Mi hu zeh v'ei zeh hu asher mil'o libo la'asos kein (7:5)

At the second banquet that Esther arranged, Achashverosh asked for her request. Esther replied by telling him that she and her nation had been sold to be destroyed, slain, and exterminated. She added that if they had only been sold as slaves, she would have accepted the decree and remained quiet, but since they were faced with annihilation, she had no choice but to beseech him to rescind the decree. Achashverosh incredulously responded by asking who would dare to threaten the Queen and her people with mass extermination. This is quite difficult to understand. Why did Achashverosh act so surprised and question who would do such a thing when he had personally given Haman permission to destroy the Jews only three days earlier? Secondly, why did Esther say that if they had instead been sold as slaves she would have remained quiet, when nobody until this point had mentioned a word about becoming slaves?

The Apter Rav explains that when Haman initially approached Achashverosh with his plan, he was afraid to reveal his true intentions, so instead he told Achashverosh that he wanted to purchase the Jews la'avod - with an ayin, which means to work with them - and he said that he was prepared to pay 10,000 talents of silver to buy them. They wrote and signed a contract to this effect to complete the transaction. Haman then went and secretly changed the ayin to an aleph, so the contract said that he bought the Jews le'abeid - with an aleph, which means to destroy them. When Achashverosh's scribes saw the contract, they accepted it at face value and sent out edicts proclaiming that the king had decreed that the Jewish people should be destroyed, slain, and exterminated.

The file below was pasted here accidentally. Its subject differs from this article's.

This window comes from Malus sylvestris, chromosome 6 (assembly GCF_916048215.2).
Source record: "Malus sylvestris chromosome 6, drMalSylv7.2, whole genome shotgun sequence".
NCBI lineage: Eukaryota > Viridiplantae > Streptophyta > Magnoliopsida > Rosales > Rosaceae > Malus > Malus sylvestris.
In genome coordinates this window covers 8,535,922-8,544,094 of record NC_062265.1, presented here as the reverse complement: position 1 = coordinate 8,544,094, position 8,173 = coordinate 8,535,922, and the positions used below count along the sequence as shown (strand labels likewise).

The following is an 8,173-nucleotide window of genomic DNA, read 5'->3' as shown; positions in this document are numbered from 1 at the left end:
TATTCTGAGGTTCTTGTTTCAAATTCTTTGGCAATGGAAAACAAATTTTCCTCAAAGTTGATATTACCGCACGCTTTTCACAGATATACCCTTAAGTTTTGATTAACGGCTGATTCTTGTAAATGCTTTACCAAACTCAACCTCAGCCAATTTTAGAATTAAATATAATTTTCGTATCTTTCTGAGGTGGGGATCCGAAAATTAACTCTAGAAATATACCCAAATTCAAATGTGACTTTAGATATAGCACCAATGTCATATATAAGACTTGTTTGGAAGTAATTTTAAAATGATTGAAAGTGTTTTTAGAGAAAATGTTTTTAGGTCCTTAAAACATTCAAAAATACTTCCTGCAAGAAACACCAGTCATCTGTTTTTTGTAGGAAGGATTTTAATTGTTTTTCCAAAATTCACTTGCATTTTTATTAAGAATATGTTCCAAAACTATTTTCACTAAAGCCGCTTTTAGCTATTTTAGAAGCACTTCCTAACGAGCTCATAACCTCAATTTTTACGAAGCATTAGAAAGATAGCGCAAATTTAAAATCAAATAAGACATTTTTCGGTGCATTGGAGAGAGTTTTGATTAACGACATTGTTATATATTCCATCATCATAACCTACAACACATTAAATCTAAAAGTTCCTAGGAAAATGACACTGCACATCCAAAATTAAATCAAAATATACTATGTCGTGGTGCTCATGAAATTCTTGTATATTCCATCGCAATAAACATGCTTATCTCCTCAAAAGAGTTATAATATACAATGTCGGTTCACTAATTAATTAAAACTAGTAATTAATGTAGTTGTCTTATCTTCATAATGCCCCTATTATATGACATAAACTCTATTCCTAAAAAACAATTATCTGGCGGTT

This explains what Esther told Achashverosh. If you would have proceeded with your original plan to sell us as slaves, I would have remained quiet, but now that Haman changed the ayin to an aleph and my nation is threatened with destruction, I have no choice but to speak up. When Achashverosh heard this, he legitimately questioned in wonderment who would dare do such a thing, as he had certainly never agreed to this plan.